Millennials are not the problem

June 16, 2017 by Alex Peter

A group of Millennials research local financial advisors.

About the author

Alex Peter

Product marketing strategist

Alex began his career at Advicent as a mid-market business development representative. He now divides his time between assisting his team and working with enterprise clients. Alex is passionate about FinTech and creating success for his team.

I was born in October 1983, which categorizes me as a relatively older Millennial, as Millennials are defined as those born between the early 1980s and the early 2000s. The majority of my colleagues and friends are Millennials, so when I log into Facebook, Twitter, or LinkedIn, I often see these people sharing articles like “Millennials are killing chains like Buffalo Wild Wings and Applebee's”, articles about how Millennials are killing the diamond industry, and even articles about how Millennials are ruining the bar soap industry.

The financial services industry is no exception to this with the assumption that Millennials are ruining the industry. Whether it is banking, wealth management, or any other number of financial service solution providers, Millennials are seen as underutilizing these services.

Assessing your business model

It is not Millennials that are the problem for these businesses and services, it is the business model of the businesses themselves. We live in a capitalist society, which means that only those businesses that can provide services that are useful in the market can survive. If these business models are not being adopted it is not the fault of Millennials; it is the fault of the businesses for not appropriately targeting and approaching that Millennial demographic.

This is extremely pertinent in the financial services industry, and many firms want to engage with this demographic group but are not properly equipped to make a meaningful connection. Oftentimes, these entities try to use memes or other strategies to connect with Millennials – the most famous being Hillary Clinton’s famous tweet about student loan debt.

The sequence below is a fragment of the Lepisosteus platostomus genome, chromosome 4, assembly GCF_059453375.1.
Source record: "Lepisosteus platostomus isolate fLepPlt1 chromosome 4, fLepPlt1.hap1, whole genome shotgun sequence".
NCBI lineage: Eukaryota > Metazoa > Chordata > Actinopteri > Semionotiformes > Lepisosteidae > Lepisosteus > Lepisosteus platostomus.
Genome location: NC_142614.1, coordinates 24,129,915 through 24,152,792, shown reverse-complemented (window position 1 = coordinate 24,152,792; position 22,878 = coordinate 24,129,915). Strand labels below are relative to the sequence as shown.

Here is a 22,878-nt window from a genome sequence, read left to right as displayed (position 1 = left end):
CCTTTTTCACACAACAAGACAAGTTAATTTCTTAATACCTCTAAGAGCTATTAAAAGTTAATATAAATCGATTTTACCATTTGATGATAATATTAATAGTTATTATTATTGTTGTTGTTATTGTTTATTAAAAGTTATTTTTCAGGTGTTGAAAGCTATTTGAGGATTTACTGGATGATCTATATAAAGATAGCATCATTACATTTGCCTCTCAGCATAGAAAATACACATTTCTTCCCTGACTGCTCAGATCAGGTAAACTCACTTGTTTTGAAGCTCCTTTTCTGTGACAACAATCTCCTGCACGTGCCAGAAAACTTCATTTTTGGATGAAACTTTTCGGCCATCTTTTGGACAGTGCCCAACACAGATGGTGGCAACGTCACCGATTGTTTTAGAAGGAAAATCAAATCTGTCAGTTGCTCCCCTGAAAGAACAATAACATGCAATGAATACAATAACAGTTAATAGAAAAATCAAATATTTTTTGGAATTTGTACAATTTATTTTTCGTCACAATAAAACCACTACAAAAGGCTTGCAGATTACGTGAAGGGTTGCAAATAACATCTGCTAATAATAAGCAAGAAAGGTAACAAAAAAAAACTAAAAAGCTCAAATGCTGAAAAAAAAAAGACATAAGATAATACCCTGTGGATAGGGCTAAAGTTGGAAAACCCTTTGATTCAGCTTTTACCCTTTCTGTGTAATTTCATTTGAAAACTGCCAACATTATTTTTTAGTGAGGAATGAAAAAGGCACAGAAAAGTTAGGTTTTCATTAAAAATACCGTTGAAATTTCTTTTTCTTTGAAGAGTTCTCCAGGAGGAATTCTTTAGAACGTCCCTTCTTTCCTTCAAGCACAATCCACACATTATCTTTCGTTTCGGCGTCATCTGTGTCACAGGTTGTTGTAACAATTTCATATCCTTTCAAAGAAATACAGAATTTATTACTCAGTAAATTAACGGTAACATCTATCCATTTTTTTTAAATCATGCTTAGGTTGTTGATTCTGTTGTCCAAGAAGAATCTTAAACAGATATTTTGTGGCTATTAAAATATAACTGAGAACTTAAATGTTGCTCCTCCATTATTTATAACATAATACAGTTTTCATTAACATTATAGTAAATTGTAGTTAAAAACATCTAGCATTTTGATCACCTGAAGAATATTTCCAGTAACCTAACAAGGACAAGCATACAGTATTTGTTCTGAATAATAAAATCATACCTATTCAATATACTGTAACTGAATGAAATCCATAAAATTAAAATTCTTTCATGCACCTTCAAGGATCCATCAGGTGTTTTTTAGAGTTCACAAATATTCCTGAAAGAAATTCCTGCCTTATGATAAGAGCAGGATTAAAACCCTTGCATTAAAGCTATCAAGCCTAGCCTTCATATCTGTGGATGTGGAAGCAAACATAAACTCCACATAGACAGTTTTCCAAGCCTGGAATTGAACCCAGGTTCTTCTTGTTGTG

Targeting Millennials

The aforementioned types of failed attempts of appealing to Millennials ultimately lead to disenchantment amongst that group. However, there are some things to take into consideration before a firm starts to target this demographic group:

  1. Stop thinking of this group as Millennials. They want the same thing as any other client: sound, reliable financial advice. According to the Corporate Insight 2016 DC Plan Participant Survey, almost the same amount of Millennials, Generation Xers, and Baby Boomers want to play an active role in managing their retirement strategies, but want professional help.
  2. It’s not just this group that demands a digital focus: according to a study by PWC, over two-thirds of high-net-worth clients use online and mobile banking services and over 40 percent use online tools for portfolio review and management. These clients are starting to view digital as an essential factor in their financial lives.
  3. Those firms and advisors who adopt such technology discover that they not only have a higher number of millionaire clients (35 percent who leverage tech vs 28 percent who do not), but they also have a median AUM that is nearly 40 percent higher than those who do not.

When advisors and firms speak about servicing Millennials, what they should be speaking of is how to serve both their accumulating clients, their affluent clients, and their high-net-worth clients in a scalable fashion using digital engagement; in fact, many of these firms are doing so.

According to a study by Salesforce, number of firms looking to provide online financial planning simulation tools is looking to expand by over five times the current amount by 2019. That same study goes to show that a significant percentage of firms are also looking to deliver similar offerings on mobile in the next two years.

Shifting your focus

At the end of the day, it does not make sense for financial firms to dedicate so much time focusing on Millennials, as that is only part of the demographic they want to serve. They will need to focus on making their offering more scalable for those who might not otherwise be able to access advice. If these firms want to remain competitive in the marketplace, that means delivering an easy to use digital experience for anyone, from an ultra-high-net-worth individual to a new wealth accumulator client.

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